One of the key challenges for any academic institution is to devise a curriculum and teach practical skills which can be put to effective use by graduates when they enter or return to the workplace. This is especially true in the case of business courses where the very latest methods and theories must be taught in a way which translates immediately into a professional context. It takes considerable planning to strike the right balance, which is why The Hong Kong Polytechnic University was proud to be recognised recently by the UK-based Association of MBAs (AMBA).
The association's international accreditation advisory board granted five-year AMBA accreditation status to the university's Graduate School of Business for all its MBA courses, including those offered in Hong Kong and the mainland, and the China EMBA programme. The chief reasons cited were the clarity of mission, dynamic leadership, the excellence of staff, the credentials of students and faculty, and outstanding documentation.
"This is a significant milestone as it underscores the international standing of our programmes," says Professor Judy Tsui, dean of the Faculty of Business and director of the Graduate School of Business. "It means that we are on a par with some world-renowned learning institutes such as Imperial College London, Tanaka Business School and Lancaster University Management School. The accreditation will help to set our programmes apart in the competitive market of business education providers."
Professor Tsui says that the association was also impressed by the fact that the faculty's applied research and consultancy projects are firmly based on the realities of local and global business. This reflects the school's guiding principle that qualifications should equip students for the real world.
"Our curriculum is designed to ensure that graduates can make an immediate contribution to the organisations for which they work, and that they are ready for a lifetime of learning and professional development. Our unique strength is the ability to bridge the gap between theory and business practice," she explains.
A good example is the latest MBA programme in Innovation and Design Management, which focuses on the emerging industry of design in the visual and creative fields. It deals with the most up-to-date technology, the development of successful enterprises, and changing consumer demand. Besides analysing technical aspects in the classroom, students are also encouraged to interact and share their experiences as they look into the problems associated with implementation.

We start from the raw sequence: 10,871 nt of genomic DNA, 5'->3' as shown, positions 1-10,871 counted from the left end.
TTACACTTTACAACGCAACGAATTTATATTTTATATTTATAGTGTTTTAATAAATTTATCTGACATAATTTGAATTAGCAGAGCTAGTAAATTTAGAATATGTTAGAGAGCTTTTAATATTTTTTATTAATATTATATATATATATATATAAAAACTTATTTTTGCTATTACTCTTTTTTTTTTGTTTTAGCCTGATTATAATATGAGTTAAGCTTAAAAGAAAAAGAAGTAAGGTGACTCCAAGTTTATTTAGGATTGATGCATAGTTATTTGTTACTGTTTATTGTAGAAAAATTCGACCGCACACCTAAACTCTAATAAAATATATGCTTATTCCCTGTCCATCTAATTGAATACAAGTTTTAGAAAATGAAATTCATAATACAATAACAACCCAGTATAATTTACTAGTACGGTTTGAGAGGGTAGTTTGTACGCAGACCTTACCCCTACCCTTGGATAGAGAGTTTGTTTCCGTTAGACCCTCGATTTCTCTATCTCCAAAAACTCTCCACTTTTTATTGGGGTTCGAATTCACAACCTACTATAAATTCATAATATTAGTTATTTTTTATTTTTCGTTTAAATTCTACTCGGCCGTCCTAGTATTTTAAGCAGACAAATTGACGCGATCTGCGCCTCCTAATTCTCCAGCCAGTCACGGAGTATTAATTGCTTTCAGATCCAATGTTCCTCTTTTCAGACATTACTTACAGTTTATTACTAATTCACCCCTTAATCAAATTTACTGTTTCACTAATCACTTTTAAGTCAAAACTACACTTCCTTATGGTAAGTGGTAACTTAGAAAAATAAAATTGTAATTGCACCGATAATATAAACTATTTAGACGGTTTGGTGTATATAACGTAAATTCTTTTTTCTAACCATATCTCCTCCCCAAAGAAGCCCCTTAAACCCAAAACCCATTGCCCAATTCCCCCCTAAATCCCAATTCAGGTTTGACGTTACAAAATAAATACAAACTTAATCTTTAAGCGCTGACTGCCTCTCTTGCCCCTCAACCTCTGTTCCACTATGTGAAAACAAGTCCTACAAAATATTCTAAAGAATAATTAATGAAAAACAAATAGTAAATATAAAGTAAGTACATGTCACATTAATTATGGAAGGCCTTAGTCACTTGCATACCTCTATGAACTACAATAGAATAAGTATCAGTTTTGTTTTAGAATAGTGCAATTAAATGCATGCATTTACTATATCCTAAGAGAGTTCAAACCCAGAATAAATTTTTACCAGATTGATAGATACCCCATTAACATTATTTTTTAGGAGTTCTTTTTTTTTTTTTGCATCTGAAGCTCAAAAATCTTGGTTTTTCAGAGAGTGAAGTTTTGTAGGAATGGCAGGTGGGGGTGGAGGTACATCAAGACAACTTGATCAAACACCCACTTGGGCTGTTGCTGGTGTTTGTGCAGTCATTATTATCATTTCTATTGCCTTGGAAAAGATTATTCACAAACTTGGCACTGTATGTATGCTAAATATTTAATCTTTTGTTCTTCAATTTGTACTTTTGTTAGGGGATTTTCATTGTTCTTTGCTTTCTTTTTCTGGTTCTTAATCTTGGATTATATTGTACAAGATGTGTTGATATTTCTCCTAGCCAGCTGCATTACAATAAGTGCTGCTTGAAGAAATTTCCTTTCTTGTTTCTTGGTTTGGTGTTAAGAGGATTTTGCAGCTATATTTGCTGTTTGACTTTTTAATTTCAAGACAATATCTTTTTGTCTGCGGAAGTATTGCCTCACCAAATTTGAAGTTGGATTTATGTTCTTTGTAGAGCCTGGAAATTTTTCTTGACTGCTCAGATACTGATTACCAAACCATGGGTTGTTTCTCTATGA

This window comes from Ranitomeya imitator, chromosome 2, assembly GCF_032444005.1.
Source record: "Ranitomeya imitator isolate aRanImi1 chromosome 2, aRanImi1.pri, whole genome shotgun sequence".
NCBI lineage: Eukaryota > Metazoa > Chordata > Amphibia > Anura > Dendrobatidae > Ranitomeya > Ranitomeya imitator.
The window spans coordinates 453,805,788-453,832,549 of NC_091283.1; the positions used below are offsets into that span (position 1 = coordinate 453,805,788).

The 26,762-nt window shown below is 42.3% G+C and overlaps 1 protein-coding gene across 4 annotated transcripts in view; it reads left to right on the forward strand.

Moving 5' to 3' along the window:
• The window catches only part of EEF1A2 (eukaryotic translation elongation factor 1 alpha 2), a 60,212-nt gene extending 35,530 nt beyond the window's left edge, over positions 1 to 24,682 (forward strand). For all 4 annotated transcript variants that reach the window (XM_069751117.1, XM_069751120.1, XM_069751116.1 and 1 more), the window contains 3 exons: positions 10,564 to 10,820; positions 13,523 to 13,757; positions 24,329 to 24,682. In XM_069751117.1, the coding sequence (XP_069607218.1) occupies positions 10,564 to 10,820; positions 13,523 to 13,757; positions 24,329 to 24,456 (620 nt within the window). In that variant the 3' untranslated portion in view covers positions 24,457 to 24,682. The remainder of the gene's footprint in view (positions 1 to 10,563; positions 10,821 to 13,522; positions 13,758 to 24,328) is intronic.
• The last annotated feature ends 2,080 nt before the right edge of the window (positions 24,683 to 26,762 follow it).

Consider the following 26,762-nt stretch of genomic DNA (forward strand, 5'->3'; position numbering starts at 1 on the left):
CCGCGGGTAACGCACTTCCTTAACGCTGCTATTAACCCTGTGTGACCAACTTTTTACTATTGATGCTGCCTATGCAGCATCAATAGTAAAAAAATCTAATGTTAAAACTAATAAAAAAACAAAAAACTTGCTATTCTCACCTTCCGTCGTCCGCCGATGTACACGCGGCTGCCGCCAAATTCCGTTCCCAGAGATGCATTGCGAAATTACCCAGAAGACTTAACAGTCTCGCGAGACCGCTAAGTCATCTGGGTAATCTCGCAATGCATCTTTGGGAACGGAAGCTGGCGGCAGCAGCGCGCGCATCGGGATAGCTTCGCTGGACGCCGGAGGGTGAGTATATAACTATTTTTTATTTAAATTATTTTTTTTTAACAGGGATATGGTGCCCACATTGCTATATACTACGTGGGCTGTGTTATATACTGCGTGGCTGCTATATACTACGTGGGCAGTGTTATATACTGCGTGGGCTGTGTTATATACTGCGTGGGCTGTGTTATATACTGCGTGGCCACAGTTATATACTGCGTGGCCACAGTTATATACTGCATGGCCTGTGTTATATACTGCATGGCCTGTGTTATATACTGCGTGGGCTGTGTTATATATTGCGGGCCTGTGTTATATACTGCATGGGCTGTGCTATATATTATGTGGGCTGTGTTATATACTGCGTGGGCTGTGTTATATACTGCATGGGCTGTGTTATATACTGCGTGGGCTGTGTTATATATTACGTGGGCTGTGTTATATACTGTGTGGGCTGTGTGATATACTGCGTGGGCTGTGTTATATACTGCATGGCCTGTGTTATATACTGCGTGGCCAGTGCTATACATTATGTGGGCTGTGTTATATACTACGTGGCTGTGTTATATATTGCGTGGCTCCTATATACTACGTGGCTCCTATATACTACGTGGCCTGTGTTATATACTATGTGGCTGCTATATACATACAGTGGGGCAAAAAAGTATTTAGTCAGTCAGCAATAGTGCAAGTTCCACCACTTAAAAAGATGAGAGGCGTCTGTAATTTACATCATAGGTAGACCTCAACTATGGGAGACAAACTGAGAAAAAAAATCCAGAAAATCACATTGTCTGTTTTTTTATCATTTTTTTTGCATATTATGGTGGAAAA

To make sure the standard of teaching continues to improve, Professor Tsui and other members of the faculty recently introduced a student assessment scheme based on clear performance criteria. Under the scheme, the requirements for achieving each grade are set out, so that students can have an accurate understanding of what they must do to attain a specific mark. This creates greater transparency and allows students to aim for defined goals as they work their way through the course materials. Knowing exactly how they score, they can also evaluate their own strengths and weaknesses in each area.
"It is not enough just to tell students they have an A grade because different courses have different objectives," says Professor Tsui. "For certain subjects in which integration and teamwork are regarded as very important, a student should know why they only get a B, when their written work may have been given top marks."
She adds that faculty members take a personal interest in mentoring students. The objectives are to inspire, impart knowledge and experience, and discuss the broader implications of research and consultancy projects.
For students taking BBA courses, it is possible to choose from a diverse selection of major and minor subjects. The credit-based system then allows them greater flexibility in deciding how to allocate their time and when to take courses.
To enhance its programme portfolio, the school recently signed an agreement with the International Institute for Management Development (IMD) to offer a credit-bearing elective in 2006 for students taking Doctor of Business Administration (DBA) and Doctor of Management programmes. This collaboration is a step towards becoming more international since the Swiss-based IMD is regarded as one of the world's leading business schools and was ranked second in executive education in Europe by Business Week in October 2005.
Furthermore, it has been agreed that faculty members from the University of British Columbia's Sauder School of Business will jointly teach certain DBA subjects.
Professor Tsui notes that over 70 per cent of current lecturers hold relevant PhD degrees. Many have also had their work published in top-tier international journals and serve as editorial board members for some of the leading academic publications in their fields.
"They are committed to synthesising research results into practical information for use by the business community," she says. "They also develop new concepts which are put to the test in the classroom and fuel a dynamic and effective style of instruction."
The school maintains strong ties with the corporate world and provides a range of consultancy services for the business community and the government. This ensures that both faculty and students are fully aware of changes in the marketplace and are in tune with real business needs. It also means that the findings of applied research projects, such as one commissioned recently to analyse public opinion on the development of West Kowloon Cultural District, have genuine relevance.
Best in class
- Curriculum bridges the gap between academic theory and
- New initiatives will introduce more international aspects
- Student assessments are based on clear performance criteria
- Strong ties with the corporate world maintained to ensure
faculty and students are aware of changes in the marketplace